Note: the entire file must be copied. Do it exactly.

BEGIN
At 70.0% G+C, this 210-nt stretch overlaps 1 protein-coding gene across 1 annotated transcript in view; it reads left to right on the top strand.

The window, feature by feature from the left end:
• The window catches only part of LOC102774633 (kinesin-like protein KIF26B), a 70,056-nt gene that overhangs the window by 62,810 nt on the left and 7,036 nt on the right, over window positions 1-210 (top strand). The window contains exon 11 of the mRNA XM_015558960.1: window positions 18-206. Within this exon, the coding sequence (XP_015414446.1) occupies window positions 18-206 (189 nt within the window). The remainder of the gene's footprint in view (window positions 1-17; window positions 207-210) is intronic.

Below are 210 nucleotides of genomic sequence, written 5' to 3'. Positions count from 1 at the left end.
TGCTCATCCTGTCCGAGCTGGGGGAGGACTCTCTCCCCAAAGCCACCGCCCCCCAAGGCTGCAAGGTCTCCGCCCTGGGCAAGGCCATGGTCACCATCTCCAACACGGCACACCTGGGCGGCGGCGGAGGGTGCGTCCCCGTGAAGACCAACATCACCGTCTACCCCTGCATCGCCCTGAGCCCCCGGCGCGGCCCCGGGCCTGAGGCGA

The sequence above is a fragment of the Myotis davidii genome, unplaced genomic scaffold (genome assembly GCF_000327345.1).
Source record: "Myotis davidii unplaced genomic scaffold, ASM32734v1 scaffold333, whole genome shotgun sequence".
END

At 70.0% G+C, this 210-nt stretch overlaps 1 protein-coding gene across 1 annotated transcript in view; it reads left to right on the top strand.

The window, feature by feature from the left end:
• The window catches only part of LOC102774633 (kinesin-like protein KIF26B), a 70,056-nt gene that overhangs the window by 62,810 nt on the left and 7,036 nt on the right, over window positions 1-210 (top strand). The window contains exon 11 of the mRNA XM_015558960.1: window positions 18-206. Within this exon, the coding sequence (XP_015414446.1) occupies window positions 18-206 (189 nt within the window). The remainder of the gene's footprint in view (window positions 1-17; window positions 207-210) is intronic.

Below are 210 nucleotides of genomic sequence, written 5' to 3'. Positions count from 1 at the left end.
TGCTCATCCTGTCCGAGCTGGGGGAGGACTCTCTCCCCAAAGCCACCGCCCCCCAAGGCTGCAAGGTCTCCGCCCTGGGCAAGGCCATGGTCACCATCTCCAACACGGCACACCTGGGCGGCGGCGGAGGGTGCGTCCCCGTGAAGACCAACATCACCGTCTACCCCTGCATCGCCCTGAGCCCCCGGCGCGGCCCCGGGCCTGAGGCGA

The sequence above is a fragment of the Myotis davidii genome, unplaced genomic scaffold (genome assembly GCF_000327345.1).
Source record: "Myotis davidii unplaced genomic scaffold, ASM32734v1 scaffold333, whole genome shotgun sequence".